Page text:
Technology in terms you understand. Sign up for the Confident Computing newsletter for weekly solutions to make your life easier. Click here and get The Ask Leo! Guide to Staying Safe on the Internet — FREE Edition as my thank you for subscribing!

Can I tell where these virus emails are coming from?

I am receiving identical emails with the same virus. Only the
senders name is changing each time. Is it possible that it’s coming from the
same source and the identity is being changed? And if so, how can I track down
the sender?

Well, with viruses being what they are, an being as pervasive as they are,
it is quite possible that they’re coming from the same source.

But it’s also just as possible that they’re not.

Become a Patron of Ask Leo! and go ad-free!

Some classes of virus do exactly what you describe: they randomly change the
“From:” attribute of the mails that they send. They’ll typically infect
someone’s machine, and raid their address book, using the addresses therein for
both the “To:” line, to propagate the virus, and the “From:” line to obfuscate
the source. Occasionally they’ll also use the “Bcc:” line to confuse things
even further – you suddenly get mail that’s sent to someone else and your email
address doesn’t appear on it at all.

But the other scenario is also possible. Viruses tend to attack in waves.
Particularly when a virus is new, and the anti-virus products haven’t been
updated to detect it, it can infect a large number of machines quickly. In this
case you might well receive the same virus-laden email from several different
sources in a short period of time.

Tracking down the source of either tends to be difficult, since spammers and
virus writers these days go to great lengths to obfuscate that information. You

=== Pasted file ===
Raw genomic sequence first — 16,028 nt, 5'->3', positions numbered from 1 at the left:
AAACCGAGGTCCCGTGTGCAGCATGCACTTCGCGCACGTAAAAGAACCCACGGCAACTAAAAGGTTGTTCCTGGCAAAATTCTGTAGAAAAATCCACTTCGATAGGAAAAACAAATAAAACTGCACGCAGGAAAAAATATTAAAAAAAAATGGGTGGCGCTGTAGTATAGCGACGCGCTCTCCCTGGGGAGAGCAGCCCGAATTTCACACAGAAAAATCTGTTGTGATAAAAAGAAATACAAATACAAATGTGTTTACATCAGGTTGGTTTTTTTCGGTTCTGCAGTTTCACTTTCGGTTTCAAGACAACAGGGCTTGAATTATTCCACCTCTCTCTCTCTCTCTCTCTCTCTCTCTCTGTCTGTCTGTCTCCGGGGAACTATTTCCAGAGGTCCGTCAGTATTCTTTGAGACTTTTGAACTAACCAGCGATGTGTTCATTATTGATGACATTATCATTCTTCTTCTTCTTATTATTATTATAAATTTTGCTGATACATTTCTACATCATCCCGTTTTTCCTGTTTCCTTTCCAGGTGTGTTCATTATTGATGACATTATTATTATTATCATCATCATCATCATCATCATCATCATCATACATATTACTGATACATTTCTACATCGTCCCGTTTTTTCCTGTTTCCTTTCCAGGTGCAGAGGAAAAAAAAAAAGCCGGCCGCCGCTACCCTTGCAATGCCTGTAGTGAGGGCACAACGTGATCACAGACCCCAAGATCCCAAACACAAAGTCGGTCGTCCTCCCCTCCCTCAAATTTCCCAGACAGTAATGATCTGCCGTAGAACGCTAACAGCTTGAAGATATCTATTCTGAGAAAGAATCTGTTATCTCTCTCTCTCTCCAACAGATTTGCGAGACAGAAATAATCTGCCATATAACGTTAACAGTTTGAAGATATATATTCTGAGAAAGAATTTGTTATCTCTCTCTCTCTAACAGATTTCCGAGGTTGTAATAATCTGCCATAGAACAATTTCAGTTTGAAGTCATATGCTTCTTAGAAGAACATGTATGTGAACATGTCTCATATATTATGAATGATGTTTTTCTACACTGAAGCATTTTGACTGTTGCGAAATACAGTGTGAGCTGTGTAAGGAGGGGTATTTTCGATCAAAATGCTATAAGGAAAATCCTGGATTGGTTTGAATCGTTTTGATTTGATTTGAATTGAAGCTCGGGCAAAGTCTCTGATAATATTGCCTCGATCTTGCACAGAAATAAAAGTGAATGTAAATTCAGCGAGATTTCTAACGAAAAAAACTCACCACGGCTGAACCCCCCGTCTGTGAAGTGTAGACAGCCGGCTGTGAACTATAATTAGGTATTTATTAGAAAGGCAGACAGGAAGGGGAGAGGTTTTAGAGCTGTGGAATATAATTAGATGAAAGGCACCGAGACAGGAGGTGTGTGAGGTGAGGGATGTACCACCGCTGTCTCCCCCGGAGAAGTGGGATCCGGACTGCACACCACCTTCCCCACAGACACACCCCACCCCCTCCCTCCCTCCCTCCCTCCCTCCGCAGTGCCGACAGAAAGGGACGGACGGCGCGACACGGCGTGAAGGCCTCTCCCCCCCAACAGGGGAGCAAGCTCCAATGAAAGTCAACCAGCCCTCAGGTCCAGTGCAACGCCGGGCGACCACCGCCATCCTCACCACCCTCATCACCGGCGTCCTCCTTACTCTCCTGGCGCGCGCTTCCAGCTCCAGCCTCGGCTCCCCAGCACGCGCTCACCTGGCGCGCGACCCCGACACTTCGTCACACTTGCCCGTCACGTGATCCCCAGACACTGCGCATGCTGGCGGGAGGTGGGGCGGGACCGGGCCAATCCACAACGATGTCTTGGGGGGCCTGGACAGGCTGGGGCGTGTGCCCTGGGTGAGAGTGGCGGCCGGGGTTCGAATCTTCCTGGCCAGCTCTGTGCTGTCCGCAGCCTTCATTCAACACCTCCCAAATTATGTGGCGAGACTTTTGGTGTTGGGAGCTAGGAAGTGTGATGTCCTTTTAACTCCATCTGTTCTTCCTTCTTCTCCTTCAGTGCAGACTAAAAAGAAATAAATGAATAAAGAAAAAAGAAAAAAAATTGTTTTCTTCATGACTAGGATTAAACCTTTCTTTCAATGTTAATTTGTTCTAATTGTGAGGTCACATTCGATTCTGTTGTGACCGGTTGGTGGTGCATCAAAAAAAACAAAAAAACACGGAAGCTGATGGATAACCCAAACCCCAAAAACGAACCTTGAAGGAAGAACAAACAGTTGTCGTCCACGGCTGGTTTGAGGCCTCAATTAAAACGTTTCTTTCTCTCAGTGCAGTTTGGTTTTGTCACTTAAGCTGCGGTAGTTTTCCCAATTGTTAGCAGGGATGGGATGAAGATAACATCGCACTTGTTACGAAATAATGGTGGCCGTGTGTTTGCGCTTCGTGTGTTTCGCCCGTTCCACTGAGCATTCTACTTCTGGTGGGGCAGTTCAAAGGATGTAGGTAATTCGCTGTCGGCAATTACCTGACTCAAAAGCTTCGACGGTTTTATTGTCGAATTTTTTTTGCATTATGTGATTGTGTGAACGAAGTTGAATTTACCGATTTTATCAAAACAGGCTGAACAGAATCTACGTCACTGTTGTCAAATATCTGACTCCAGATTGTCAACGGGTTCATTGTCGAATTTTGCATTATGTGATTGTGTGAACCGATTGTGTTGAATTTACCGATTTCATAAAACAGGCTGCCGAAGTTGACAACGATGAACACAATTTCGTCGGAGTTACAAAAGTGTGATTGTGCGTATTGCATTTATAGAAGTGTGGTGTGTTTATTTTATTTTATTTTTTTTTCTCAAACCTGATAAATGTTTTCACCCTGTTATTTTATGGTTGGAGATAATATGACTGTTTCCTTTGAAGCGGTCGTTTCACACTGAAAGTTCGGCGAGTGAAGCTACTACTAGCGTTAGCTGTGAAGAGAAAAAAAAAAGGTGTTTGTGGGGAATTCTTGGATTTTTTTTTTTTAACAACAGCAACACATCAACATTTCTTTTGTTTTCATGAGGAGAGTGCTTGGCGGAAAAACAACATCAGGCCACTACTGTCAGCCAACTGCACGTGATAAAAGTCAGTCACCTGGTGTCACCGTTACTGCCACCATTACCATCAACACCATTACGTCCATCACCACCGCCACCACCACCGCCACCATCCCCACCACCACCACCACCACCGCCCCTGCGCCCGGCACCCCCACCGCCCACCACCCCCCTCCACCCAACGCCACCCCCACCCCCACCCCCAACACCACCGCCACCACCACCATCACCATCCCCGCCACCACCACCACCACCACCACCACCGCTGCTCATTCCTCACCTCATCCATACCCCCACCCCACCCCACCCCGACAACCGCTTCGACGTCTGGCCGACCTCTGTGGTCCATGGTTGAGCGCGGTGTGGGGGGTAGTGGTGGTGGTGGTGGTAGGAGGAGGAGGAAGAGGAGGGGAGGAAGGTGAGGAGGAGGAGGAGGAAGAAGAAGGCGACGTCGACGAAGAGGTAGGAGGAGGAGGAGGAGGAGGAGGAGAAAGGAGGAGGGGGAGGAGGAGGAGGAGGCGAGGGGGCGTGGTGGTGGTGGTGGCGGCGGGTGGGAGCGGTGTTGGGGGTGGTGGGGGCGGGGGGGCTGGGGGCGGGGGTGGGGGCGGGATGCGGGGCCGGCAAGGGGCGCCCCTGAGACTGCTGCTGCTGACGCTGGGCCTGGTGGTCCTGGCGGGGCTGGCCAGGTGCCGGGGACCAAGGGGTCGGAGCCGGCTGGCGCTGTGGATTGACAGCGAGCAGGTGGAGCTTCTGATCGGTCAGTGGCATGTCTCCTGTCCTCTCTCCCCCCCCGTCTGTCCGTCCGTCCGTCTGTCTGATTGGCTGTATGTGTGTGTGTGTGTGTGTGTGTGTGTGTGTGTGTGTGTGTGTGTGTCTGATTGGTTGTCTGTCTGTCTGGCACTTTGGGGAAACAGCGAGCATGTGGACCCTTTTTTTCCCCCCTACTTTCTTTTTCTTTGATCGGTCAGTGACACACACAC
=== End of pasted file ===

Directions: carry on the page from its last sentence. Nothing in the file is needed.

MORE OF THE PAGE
can look at the raw email headers (how to get at them varies depending on your
email client) and often see the path that the email took from machine to
machine on its way to you. That may help some, but it often only leads
to a general idea, such as “an ISP”, rather than a specific individual or
machine. It can be done, but it’s not really easy to track all the way to the
source.

My advice: delete ’em & carry on.

Subscribe to Confident Computing! Tech problem solving & safety tips with a weekly confidence boost in your inbox every week.

I'll see you there!

10 Reasons Your Computer is Slow

Slow Computer?

Speed up with my FREE special report: 10 Reasons Your Computer is Slow, now updated for Windows 10.

No strings. No email. Here's the direct download. (Just right-click and "Save As...".)

Leave a reply:

Before commenting please:

  • Read the article.
  • Comment on the article.
  • No personal information.
  • No spam.

Comments violating those rules will be removed. Comments that don't add value will be removed, including off-topic or content-free comments, or comments that look even a little bit like spam. All comments containing links and certain keywords will be moderated before publication.

I want comments to be valuable for everyone, including those who come later and take the time to read.